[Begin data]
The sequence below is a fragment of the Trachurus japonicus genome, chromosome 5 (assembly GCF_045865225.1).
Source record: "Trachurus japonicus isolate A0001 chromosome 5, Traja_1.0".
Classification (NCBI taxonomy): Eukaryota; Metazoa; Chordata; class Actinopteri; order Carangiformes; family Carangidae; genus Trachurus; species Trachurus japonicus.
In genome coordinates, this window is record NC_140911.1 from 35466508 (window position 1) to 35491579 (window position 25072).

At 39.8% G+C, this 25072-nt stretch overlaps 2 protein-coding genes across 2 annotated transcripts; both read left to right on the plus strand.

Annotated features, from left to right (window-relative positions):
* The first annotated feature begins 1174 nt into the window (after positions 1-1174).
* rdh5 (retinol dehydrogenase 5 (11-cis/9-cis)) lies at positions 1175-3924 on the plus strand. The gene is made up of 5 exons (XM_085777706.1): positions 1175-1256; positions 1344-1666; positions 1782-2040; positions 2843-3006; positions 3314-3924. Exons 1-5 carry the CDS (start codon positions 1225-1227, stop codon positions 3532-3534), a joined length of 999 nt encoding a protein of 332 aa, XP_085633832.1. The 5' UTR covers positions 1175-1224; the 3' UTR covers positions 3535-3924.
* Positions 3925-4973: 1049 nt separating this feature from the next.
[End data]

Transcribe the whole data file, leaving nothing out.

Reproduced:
The sequence below is a fragment of the Trachurus japonicus genome, chromosome 5 (assembly GCF_045865225.1).
Source record: "Trachurus japonicus isolate A0001 chromosome 5, Traja_1.0".
Classification (NCBI taxonomy): Eukaryota; Metazoa; Chordata; class Actinopteri; order Carangiformes; family Carangidae; genus Trachurus; species Trachurus japonicus.
In genome coordinates, this window is record NC_140911.1 from 35466508 (window position 1) to 35491579 (window position 25072).

At 39.8% G+C, this 25072-nt stretch overlaps 2 protein-coding genes across 2 annotated transcripts; both read left to right on the plus strand.

Annotated features, from left to right (window-relative positions):
* The first annotated feature begins 1174 nt into the window (after positions 1-1174).
* rdh5 (retinol dehydrogenase 5 (11-cis/9-cis)) lies at positions 1175-3924 on the plus strand. The gene is made up of 5 exons (XM_085777706.1): positions 1175-1256; positions 1344-1666; positions 1782-2040; positions 2843-3006; positions 3314-3924. Exons 1-5 carry the CDS (start codon positions 1225-1227, stop codon positions 3532-3534), a joined length of 999 nt encoding a protein of 332 aa, XP_085633832.1. The 5' UTR covers positions 1175-1224; the 3' UTR covers positions 3535-3924.
* Positions 3925-4973: 1049 nt separating this feature from the next.